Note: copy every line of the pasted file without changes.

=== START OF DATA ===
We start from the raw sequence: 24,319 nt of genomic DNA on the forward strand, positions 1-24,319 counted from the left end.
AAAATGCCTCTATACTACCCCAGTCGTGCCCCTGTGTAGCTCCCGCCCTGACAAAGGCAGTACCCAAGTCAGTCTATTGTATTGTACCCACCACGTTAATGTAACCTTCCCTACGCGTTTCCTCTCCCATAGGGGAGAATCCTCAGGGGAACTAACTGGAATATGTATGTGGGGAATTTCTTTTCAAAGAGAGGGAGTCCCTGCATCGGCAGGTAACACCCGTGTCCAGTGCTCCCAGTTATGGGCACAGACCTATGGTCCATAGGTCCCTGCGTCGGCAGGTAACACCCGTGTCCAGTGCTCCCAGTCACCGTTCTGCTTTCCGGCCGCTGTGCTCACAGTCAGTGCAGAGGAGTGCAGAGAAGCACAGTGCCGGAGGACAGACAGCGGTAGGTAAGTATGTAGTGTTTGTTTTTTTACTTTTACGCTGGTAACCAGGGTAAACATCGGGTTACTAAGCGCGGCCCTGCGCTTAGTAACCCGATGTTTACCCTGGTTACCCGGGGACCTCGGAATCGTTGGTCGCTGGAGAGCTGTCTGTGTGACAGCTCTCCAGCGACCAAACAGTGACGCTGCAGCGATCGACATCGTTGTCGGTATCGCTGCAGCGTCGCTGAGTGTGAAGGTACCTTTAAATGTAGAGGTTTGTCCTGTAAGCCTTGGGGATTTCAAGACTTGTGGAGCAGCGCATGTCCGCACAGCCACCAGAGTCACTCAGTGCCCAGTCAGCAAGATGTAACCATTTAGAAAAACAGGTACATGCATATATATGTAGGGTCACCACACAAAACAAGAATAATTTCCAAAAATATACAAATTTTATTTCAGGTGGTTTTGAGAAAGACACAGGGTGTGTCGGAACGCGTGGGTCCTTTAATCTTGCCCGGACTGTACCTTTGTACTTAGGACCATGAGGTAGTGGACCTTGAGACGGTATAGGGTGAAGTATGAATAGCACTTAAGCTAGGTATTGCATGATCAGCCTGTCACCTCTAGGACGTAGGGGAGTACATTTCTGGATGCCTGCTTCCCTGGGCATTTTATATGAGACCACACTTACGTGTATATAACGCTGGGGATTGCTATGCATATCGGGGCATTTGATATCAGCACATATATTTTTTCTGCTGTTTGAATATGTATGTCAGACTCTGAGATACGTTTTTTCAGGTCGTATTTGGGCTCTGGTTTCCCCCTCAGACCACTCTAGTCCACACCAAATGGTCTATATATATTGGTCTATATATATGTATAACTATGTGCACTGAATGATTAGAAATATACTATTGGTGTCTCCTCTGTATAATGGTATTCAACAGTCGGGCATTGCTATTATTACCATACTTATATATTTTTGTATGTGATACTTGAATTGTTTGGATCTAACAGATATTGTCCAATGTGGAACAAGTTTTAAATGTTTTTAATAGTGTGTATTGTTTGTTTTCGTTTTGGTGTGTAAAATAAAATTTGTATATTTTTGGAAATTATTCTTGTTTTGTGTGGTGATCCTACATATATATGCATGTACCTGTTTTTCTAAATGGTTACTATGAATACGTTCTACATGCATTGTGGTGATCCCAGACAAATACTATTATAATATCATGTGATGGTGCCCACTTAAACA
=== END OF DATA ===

We start from the raw sequence: 24,319 nt of genomic DNA on the forward strand, positions 1-24,319 counted from the left end.
AAAATGCCTCTATACTACCCCAGTCGTGCCCCTGTGTAGCTCCCGCCCTGACAAAGGCAGTACCCAAGTCAGTCTATTGTATTGTACCCACCACGTTAATGTAACCTTCCCTACGCGTTTCCTCTCCCATAGGGGAGAATCCTCAGGGGAACTAACTGGAATATGTATGTGGGGAATTTCTTTTCAAAGAGAGGGAGTCCCTGCATCGGCAGGTAACACCCGTGTCCAGTGCTCCCAGTTATGGGCACAGACCTATGGTCCATAGGTCCCTGCGTCGGCAGGTAACACCCGTGTCCAGTGCTCCCAGTCACCGTTCTGCTTTCCGGCCGCTGTGCTCACAGTCAGTGCAGAGGAGTGCAGAGAAGCACAGTGCCGGAGGACAGACAGCGGTAGGTAAGTATGTAGTGTTTGTTTTTTTACTTTTACGCTGGTAACCAGGGTAAACATCGGGTTACTAAGCGCGGCCCTGCGCTTAGTAACCCGATGTTTACCCTGGTTACCCGGGGACCTCGGAATCGTTGGTCGCTGGAGAGCTGTCTGTGTGACAGCTCTCCAGCGACCAAACAGTGACGCTGCAGCGATCGACATCGTTGTCGGTATCGCTGCAGCGTCGCTGAGTGTGAAGGTACCTTTAAATGTAGAGGTTTGTCCTGTAAGCCTTGGGGATTTCAAGACTTGTGGAGCAGCGCATGTCCGCACAGCCACCAGAGTCACTCAGTGCCCAGTCAGCAAGATGTAACCATTTAGAAAAACAGGTACATGCATATATATGTAGGGTCACCACACAAAACAAGAATAATTTCCAAAAATATACAAATTTTATTTCAGGTGGTTTTGAGAAAGACACAGGGTGTGTCGGAACGCGTGGGTCCTTTAATCTTGCCCGGACTGTACCTTTGTACTTAGGACCATGAGGTAGTGGACCTTGAGACGGTATAGGGTGAAGTATGAATAGCACTTAAGCTAGGTATTGCATGATCAGCCTGTCACCTCTAGGACGTAGGGGAGTACATTTCTGGATGCCTGCTTCCCTGGGCATTTTATATGAGACCACACTTACGTGTATATAACGCTGGGGATTGCTATGCATATCGGGGCATTTGATATCAGCACATATATTTTTTCTGCTGTTTGAATATGTATGTCAGACTCTGAGATACGTTTTTTCAGGTCGTATTTGGGCTCTGGTTTCCCCCTCAGACCACTCTAGTCCACACCAAATGGTCTATATATATTGGTCTATATATATGTATAACTATGTGCACTGAATGATTAGAAATATACTATTGGTGTCTCCTCTGTATAATGGTATTCAACAGTCGGGCATTGCTATTATTACCATACTTATATATTTTTGTATGTGATACTTGAATTGTTTGGATCTAACAGATATTGTCCAATGTGGAACAAGTTTTAAATGTTTTTAATAGTGTGTATTGTTTGTTTTCGTTTTGGTGTGTAAAATAAAATTTGTATATTTTTGGAAATTATTCTTGTTTTGTGTGGTGATCCTACATATATATGCATGTACCTGTTTTTCTAAATGGTTACTATGAATACGTTCTACATGCATTGTGGTGATCCCAGACAAATACTATTATAATATCATGTGATGGTGCCCACTTAAACA